Abu Dhabi Grand Prix: Race Day Preview


Red Bull may have locked out the front row for the second time in two races, but their dominance is not as great as it was previously.

Today, we saw a genuine battle for pole position in which the two Mercedes cars looked to be a match for Vettel and Webber. It is also fair to say that the final gap the two Red Bulls had over their closest rivals does not reveal the full picture.

Indeed, had Lewis Hamilton not had a wishbone failure on his final flying lap, it’s likely that he would have ended on the front row. He could have even taken pole position. Hamilton has a great record at this circuit having led the most laps here of any driver since 2009. He’s also taken pole position twice, but rather ironically, has never won at the Yas Marina Circuit.

Additionally, the Lotus cars underperformed in qualifying. For many, Romain Grosjean remains the dark horse this weekend. The Frenchman topped the time sheets in the opening practice session, but he failed to put it all together today. He therefore starts in sixth place, but in a car with good long run pace, it wouldn’t be a surprise if he ended up on the podium for the fourth time in as many races.

Unfortunately, Grosjean’s team mate, Kimi Raikkonen will have a tougher time of it. The Finn won here last year, but any hopes of a repeat victory disappeared earlier today when his car failed scrutineering. He starts from the back of the grid, but can perhaps take solace from the events of last year. His good friend Sebastian Vettel started from the pit lane 12 months ago, but ended up on the podium.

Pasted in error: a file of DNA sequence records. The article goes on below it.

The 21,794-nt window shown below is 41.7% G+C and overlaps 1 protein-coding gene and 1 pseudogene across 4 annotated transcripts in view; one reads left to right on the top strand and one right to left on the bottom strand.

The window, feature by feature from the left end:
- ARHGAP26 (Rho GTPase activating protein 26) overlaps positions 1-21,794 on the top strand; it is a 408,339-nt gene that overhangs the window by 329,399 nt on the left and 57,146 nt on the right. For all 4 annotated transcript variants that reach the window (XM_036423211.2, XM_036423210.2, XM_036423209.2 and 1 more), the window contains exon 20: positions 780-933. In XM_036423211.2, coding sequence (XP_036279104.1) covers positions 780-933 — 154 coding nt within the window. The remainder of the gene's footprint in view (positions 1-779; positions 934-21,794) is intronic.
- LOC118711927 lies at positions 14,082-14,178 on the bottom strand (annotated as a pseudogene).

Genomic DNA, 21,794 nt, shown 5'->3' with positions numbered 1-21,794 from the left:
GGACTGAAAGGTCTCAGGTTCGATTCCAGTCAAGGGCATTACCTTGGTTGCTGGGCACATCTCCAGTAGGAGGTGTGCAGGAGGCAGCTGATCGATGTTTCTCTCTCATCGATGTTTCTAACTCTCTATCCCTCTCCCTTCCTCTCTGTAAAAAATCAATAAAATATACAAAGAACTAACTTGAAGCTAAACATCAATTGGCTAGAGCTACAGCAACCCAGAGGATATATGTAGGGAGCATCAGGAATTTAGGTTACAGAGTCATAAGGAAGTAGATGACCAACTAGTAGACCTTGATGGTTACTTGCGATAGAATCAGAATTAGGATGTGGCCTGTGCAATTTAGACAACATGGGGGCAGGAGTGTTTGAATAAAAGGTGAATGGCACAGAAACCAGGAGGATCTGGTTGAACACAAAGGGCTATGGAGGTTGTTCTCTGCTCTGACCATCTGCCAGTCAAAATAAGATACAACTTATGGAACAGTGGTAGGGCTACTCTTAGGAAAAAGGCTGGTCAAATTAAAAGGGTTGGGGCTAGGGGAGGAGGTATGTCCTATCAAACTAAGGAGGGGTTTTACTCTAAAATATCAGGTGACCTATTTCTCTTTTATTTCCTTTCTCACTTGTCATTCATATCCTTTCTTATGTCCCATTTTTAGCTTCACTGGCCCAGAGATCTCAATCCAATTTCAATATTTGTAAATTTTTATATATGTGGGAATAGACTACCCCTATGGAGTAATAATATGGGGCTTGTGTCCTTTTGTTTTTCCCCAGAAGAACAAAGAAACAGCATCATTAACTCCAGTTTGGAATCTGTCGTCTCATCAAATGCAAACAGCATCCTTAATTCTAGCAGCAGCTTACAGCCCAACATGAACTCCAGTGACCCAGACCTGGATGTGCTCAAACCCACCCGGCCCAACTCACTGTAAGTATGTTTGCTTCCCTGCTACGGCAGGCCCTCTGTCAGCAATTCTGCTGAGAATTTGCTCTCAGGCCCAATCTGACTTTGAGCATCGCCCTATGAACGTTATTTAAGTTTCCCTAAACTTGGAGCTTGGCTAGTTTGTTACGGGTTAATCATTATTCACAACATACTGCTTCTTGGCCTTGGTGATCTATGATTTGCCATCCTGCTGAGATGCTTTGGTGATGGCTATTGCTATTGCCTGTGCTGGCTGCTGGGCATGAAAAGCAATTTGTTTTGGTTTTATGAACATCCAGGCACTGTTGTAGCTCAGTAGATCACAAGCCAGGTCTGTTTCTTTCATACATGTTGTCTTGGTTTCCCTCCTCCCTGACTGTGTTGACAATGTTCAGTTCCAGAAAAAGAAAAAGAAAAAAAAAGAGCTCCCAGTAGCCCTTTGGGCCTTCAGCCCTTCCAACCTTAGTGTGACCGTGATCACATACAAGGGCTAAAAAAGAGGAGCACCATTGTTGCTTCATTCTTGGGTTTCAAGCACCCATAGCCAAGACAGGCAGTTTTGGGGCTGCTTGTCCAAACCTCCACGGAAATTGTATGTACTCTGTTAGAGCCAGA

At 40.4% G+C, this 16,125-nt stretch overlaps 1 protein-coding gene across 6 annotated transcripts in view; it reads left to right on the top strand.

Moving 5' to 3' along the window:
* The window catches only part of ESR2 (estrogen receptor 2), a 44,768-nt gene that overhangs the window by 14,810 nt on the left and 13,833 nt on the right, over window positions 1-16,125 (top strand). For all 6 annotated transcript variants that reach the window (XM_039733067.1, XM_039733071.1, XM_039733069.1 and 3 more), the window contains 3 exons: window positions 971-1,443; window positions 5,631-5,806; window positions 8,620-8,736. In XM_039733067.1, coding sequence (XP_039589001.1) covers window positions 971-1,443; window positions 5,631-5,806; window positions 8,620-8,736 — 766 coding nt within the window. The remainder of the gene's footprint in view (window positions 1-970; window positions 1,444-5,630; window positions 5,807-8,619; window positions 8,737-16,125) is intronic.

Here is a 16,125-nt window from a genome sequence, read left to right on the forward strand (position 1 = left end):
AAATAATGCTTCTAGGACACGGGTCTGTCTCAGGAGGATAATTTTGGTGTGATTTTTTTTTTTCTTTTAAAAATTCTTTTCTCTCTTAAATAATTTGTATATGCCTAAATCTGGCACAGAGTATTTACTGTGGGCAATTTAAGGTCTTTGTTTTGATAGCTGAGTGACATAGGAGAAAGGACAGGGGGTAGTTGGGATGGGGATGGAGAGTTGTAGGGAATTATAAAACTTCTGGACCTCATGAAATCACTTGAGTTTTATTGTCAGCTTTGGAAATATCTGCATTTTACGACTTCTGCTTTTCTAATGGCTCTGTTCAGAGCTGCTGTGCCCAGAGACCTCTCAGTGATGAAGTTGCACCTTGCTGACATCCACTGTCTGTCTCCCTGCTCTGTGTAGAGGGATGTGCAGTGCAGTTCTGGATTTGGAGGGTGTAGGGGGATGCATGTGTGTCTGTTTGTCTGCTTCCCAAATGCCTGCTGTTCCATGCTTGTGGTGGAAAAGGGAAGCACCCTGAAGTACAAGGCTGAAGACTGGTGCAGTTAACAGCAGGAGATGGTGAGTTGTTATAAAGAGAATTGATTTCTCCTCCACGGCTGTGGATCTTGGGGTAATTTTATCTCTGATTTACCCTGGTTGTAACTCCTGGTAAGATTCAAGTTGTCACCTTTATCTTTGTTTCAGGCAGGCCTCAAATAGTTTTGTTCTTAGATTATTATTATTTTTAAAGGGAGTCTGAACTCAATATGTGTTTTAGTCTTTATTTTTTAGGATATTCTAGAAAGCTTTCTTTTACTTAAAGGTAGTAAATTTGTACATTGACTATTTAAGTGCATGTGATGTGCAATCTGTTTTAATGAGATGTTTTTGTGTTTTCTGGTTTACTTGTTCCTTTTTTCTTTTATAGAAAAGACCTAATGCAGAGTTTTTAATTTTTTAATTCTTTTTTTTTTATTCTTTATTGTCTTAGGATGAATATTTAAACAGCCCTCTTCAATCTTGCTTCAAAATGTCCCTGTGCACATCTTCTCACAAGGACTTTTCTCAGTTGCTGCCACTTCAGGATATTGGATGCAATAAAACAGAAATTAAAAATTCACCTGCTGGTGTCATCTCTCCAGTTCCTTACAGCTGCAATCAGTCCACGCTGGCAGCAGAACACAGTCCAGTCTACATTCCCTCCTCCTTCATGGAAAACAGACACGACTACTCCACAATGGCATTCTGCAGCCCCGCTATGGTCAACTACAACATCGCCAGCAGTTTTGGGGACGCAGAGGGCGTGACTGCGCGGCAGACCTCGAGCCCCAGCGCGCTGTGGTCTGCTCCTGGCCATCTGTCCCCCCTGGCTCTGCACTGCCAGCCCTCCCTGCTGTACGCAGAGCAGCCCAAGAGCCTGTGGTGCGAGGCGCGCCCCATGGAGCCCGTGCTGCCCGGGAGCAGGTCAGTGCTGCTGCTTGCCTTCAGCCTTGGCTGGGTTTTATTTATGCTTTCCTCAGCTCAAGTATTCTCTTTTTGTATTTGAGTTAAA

Like Vettel last year though, Raikkonen is likely to need several safety cars to have any hope of finishing in the points, let alone on the podium.

But what about Mark Webber’s chances of taking victory? The Australian’s time in Formula One is quickly coming to an end, and few would begrudge him taking one last win. To do that though, Webber has to defy the odds. He’s had some truly awful luck so far this year, and statistics show that only once has the pole sitter of this race even gone on to see the chequered flag.

He’ll also have to see off Vettel too, something he has failed to achieve in the last two races. In Japan, he qualified on pole but lost victory to Vettel. Only last weekend he was in a strong position on a differing strategy to his team mate, but looked to be finishing behind him before he was forced to retire.

Webber’s confidence will surely be boosted by today’s result however. Unlike Japan, where Vettel didn’t have KERS in Q3, today he took pole in a straight fight. The other thing to consider is that now both championships are done and dusted, there’s nothing to lose. The only thing at stake, from the drivers’ point of view, is pride.

With all that in mind, we could be in for a thrilling Grand Prix tomorrow. Don’t miss it.